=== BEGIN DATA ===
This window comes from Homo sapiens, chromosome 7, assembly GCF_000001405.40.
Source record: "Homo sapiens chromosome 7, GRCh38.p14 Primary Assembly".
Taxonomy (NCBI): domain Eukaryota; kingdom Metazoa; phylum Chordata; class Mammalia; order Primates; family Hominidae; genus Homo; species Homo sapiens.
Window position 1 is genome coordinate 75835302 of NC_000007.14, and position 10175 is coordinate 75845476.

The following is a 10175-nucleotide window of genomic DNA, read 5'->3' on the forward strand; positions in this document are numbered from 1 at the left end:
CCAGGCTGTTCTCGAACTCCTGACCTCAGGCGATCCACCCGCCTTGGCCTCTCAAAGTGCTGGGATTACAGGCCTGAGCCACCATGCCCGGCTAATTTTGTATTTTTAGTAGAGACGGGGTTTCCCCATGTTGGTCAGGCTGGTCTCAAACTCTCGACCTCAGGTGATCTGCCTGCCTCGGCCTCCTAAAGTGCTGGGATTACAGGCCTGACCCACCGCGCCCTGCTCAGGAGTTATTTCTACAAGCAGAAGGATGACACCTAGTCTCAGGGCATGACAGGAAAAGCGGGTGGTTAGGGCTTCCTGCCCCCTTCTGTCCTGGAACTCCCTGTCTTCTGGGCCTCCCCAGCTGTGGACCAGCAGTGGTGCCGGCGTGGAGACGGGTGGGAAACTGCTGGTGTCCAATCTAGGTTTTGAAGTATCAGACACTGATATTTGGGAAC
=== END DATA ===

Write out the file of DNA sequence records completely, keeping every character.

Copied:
This window comes from Homo sapiens, chromosome 7, assembly GCF_000001405.40.
Source record: "Homo sapiens chromosome 7, GRCh38.p14 Primary Assembly".
Taxonomy (NCBI): domain Eukaryota; kingdom Metazoa; phylum Chordata; class Mammalia; order Primates; family Hominidae; genus Homo; species Homo sapiens.
Window position 1 is genome coordinate 75835302 of NC_000007.14, and position 10175 is coordinate 75845476.

The following is a 10175-nucleotide window of genomic DNA, read 5'->3' on the forward strand; positions in this document are numbered from 1 at the left end:
CCAGGCTGTTCTCGAACTCCTGACCTCAGGCGATCCACCCGCCTTGGCCTCTCAAAGTGCTGGGATTACAGGCCTGAGCCACCATGCCCGGCTAATTTTGTATTTTTAGTAGAGACGGGGTTTCCCCATGTTGGTCAGGCTGGTCTCAAACTCTCGACCTCAGGTGATCTGCCTGCCTCGGCCTCCTAAAGTGCTGGGATTACAGGCCTGACCCACCGCGCCCTGCTCAGGAGTTATTTCTACAAGCAGAAGGATGACACCTAGTCTCAGGGCATGACAGGAAAAGCGGGTGGTTAGGGCTTCCTGCCCCCTTCTGTCCTGGAACTCCCTGTCTTCTGGGCCTCCCCAGCTGTGGACCAGCAGTGGTGCCGGCGTGGAGACGGGTGGGAAACTGCTGGTGTCCAATCTAGGTTTTGAAGTATCAGACACTGATATTTGGGAAC